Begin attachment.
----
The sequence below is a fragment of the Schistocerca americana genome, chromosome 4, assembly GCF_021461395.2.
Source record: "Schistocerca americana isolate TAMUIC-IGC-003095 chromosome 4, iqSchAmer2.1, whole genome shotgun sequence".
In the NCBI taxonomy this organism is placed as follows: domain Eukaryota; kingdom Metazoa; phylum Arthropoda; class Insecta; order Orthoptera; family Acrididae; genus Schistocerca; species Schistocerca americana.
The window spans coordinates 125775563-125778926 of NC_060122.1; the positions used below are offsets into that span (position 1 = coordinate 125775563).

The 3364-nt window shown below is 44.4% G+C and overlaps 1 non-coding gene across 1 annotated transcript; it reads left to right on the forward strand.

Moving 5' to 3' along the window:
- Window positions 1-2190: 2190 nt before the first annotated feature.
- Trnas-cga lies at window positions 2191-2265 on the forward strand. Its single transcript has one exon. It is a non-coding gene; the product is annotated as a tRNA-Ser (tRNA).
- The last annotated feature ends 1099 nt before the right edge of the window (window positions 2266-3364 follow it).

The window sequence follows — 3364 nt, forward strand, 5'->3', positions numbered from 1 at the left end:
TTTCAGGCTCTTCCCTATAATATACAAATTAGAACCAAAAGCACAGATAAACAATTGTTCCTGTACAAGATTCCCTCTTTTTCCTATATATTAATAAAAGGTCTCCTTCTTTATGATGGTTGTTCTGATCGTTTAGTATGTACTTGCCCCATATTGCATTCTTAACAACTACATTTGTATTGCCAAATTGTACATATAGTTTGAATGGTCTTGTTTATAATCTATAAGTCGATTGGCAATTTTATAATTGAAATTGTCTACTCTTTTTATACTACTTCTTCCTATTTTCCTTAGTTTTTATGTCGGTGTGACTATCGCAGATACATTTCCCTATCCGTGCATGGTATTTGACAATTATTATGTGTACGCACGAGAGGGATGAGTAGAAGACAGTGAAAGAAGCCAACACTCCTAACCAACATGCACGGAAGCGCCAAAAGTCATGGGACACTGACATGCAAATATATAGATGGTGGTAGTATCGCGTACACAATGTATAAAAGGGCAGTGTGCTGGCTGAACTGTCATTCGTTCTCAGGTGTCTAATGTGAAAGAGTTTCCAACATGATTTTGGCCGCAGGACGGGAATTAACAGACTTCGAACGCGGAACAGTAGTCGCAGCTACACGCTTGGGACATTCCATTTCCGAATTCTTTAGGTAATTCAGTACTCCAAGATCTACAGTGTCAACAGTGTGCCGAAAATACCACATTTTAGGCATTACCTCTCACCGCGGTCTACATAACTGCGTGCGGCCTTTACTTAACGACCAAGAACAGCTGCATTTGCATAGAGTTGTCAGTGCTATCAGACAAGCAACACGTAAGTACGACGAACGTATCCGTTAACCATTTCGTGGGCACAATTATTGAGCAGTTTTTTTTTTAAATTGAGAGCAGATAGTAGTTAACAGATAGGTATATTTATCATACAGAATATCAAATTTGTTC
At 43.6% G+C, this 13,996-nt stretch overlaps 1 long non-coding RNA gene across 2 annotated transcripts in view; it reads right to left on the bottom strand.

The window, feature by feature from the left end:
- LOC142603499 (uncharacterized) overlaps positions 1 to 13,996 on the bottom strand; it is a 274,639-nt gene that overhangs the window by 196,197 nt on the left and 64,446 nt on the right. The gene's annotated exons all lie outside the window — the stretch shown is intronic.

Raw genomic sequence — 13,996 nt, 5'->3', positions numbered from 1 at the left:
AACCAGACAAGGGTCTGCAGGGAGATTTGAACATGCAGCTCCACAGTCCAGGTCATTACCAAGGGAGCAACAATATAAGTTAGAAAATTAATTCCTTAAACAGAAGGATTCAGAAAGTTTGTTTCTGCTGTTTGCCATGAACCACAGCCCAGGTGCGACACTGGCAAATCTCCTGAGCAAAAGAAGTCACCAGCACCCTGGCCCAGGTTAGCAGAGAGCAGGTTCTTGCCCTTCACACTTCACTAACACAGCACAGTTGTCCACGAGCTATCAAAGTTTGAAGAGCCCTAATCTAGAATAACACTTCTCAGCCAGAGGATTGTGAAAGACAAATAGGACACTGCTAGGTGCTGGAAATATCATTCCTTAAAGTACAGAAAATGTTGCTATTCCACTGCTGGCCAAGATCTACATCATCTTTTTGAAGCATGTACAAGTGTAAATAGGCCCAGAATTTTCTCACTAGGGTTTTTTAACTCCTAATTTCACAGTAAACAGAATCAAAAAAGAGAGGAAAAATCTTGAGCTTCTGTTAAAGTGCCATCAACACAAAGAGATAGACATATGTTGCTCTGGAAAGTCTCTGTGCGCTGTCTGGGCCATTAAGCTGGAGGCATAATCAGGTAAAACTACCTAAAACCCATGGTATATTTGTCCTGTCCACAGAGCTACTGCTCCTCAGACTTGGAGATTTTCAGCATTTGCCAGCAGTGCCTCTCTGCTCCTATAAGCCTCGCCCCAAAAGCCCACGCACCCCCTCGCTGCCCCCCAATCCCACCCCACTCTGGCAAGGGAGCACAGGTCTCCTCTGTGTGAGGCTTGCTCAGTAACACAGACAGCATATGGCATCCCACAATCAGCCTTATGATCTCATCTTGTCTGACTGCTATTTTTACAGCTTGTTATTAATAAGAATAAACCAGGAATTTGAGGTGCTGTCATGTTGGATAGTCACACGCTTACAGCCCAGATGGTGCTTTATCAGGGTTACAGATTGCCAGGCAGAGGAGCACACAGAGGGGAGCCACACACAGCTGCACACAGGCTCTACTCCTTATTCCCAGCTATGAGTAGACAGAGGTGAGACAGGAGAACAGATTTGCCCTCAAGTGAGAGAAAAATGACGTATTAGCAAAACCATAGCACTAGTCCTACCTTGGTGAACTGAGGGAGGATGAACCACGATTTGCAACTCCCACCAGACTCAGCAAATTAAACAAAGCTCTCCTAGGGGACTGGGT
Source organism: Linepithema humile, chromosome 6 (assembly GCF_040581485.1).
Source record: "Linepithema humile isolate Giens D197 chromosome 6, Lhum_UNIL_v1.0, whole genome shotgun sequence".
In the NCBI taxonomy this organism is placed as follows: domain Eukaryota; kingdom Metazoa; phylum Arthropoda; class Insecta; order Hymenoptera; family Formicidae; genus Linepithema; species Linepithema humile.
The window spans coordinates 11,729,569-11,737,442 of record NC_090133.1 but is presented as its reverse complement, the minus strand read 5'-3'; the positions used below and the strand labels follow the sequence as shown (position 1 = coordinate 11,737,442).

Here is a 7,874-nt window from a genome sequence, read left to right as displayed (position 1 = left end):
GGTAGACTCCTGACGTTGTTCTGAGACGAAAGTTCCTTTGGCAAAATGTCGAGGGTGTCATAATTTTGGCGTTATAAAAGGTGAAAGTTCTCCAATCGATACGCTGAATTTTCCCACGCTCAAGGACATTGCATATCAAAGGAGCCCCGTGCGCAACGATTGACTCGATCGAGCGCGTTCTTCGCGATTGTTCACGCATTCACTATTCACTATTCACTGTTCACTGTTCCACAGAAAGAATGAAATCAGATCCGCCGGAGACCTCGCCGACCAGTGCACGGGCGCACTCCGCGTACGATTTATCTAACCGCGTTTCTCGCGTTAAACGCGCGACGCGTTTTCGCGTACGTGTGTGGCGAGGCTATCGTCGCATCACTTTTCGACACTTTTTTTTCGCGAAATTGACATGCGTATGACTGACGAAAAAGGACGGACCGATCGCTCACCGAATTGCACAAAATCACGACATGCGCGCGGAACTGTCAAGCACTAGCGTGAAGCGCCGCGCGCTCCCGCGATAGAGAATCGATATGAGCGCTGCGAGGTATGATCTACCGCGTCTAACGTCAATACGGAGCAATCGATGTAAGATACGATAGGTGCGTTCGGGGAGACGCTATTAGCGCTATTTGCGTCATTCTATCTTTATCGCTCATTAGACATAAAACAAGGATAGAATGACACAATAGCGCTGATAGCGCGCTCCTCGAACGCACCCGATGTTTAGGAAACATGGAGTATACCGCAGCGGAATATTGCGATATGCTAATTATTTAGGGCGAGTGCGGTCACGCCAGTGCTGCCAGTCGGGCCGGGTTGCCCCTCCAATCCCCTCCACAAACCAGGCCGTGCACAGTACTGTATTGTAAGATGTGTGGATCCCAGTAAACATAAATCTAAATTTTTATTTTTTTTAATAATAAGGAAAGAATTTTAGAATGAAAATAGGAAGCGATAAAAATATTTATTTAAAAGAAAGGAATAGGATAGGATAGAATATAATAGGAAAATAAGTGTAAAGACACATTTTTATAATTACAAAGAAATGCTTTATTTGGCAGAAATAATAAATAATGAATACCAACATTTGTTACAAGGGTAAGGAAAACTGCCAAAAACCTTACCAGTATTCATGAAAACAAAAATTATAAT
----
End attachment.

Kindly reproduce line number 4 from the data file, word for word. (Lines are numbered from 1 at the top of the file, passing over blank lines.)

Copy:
The window spans coordinates 125775563-125778926 of NC_060122.1; the positions used below are offsets into that span (position 1 = coordinate 125775563).